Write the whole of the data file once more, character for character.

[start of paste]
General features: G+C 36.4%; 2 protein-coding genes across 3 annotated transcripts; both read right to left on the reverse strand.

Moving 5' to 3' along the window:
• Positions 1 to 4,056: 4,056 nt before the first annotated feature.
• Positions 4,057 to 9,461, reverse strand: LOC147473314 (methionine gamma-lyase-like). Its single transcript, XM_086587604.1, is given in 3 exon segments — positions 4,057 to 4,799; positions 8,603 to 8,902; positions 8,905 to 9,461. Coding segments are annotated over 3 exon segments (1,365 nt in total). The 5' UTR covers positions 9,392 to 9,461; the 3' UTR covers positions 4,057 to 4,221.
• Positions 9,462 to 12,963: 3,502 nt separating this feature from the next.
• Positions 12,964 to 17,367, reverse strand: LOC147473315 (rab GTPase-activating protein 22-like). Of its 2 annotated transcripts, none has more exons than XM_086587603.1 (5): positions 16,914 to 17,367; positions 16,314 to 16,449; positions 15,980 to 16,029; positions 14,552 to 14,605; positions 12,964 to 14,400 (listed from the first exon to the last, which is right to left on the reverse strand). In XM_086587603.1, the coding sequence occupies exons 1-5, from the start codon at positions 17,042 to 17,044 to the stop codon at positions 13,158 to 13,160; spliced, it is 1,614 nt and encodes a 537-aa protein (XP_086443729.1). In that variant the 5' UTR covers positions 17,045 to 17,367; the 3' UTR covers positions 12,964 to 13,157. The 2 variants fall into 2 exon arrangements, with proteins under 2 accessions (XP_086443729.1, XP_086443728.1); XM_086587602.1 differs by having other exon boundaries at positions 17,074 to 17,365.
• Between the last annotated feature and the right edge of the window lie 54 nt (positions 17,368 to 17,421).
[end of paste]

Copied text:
General features: G+C 36.4%; 2 protein-coding genes across 3 annotated transcripts; both read right to left on the reverse strand.

Moving 5' to 3' along the window:
• Positions 1 to 4,056: 4,056 nt before the first annotated feature.
• Positions 4,057 to 9,461, reverse strand: LOC147473314 (methionine gamma-lyase-like). Its single transcript, XM_086587604.1, is given in 3 exon segments — positions 4,057 to 4,799; positions 8,603 to 8,902; positions 8,905 to 9,461. Coding segments are annotated over 3 exon segments (1,365 nt in total). The 5' UTR covers positions 9,392 to 9,461; the 3' UTR covers positions 4,057 to 4,221.
• Positions 9,462 to 12,963: 3,502 nt separating this feature from the next.
• Positions 12,964 to 17,367, reverse strand: LOC147473315 (rab GTPase-activating protein 22-like). Of its 2 annotated transcripts, none has more exons than XM_086587603.1 (5): positions 16,914 to 17,367; positions 16,314 to 16,449; positions 15,980 to 16,029; positions 14,552 to 14,605; positions 12,964 to 14,400 (listed from the first exon to the last, which is right to left on the reverse strand). In XM_086587603.1, the coding sequence occupies exons 1-5, from the start codon at positions 17,042 to 17,044 to the stop codon at positions 13,158 to 13,160; spliced, it is 1,614 nt and encodes a 537-aa protein (XP_086443729.1). In that variant the 5' UTR covers positions 17,045 to 17,367; the 3' UTR covers positions 12,964 to 13,157. The 2 variants fall into 2 exon arrangements, with proteins under 2 accessions (XP_086443729.1, XP_086443728.1); XM_086587602.1 differs by having other exon boundaries at positions 17,074 to 17,365.
• Between the last annotated feature and the right edge of the window lie 54 nt (positions 17,368 to 17,421).